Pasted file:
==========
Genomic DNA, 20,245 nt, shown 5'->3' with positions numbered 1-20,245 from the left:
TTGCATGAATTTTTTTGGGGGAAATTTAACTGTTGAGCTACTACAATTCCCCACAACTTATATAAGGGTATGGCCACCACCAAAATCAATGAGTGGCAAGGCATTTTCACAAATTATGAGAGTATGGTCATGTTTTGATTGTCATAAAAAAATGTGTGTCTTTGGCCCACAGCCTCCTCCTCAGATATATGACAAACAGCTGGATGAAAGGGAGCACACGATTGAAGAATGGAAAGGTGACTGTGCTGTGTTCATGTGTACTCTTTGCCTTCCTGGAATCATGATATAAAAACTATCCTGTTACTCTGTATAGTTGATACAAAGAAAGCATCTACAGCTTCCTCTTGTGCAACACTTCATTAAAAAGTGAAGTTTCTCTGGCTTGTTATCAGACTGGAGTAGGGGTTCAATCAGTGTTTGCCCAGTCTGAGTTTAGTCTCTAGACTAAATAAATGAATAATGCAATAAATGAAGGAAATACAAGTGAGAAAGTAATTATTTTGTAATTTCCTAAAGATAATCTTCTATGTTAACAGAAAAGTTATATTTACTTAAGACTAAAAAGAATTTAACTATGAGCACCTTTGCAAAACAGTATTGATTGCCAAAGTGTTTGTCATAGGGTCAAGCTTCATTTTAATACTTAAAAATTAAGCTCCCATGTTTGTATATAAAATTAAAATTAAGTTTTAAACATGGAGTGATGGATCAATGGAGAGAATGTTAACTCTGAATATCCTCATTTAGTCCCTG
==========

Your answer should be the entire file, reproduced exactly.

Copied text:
Genomic DNA, 20,245 nt, shown 5'->3' with positions numbered 1-20,245 from the left:
TTGCATGAATTTTTTTGGGGGAAATTTAACTGTTGAGCTACTACAATTCCCCACAACTTATATAAGGGTATGGCCACCACCAAAATCAATGAGTGGCAAGGCATTTTCACAAATTATGAGAGTATGGTCATGTTTTGATTGTCATAAAAAAATGTGTGTCTTTGGCCCACAGCCTCCTCCTCAGATATATGACAAACAGCTGGATGAAAGGGAGCACACGATTGAAGAATGGAAAGGTGACTGTGCTGTGTTCATGTGTACTCTTTGCCTTCCTGGAATCATGATATAAAAACTATCCTGTTACTCTGTATAGTTGATACAAAGAAAGCATCTACAGCTTCCTCTTGTGCAACACTTCATTAAAAAGTGAAGTTTCTCTGGCTTGTTATCAGACTGGAGTAGGGGTTCAATCAGTGTTTGCCCAGTCTGAGTTTAGTCTCTAGACTAAATAAATGAATAATGCAATAAATGAAGGAAATACAAGTGAGAAAGTAATTATTTTGTAATTTCCTAAAGATAATCTTCTATGTTAACAGAAAAGTTATATTTACTTAAGACTAAAAAGAATTTAACTATGAGCACCTTTGCAAAACAGTATTGATTGCCAAAGTGTTTGTCATAGGGTCAAGCTTCATTTTAATACTTAAAAATTAAGCTCCCATGTTTGTATATAAAATTAAAATTAAGTTTTAAACATGGAGTGATGGATCAATGGAGAGAATGTTAACTCTGAATATCCTCATTTAGTCCCTG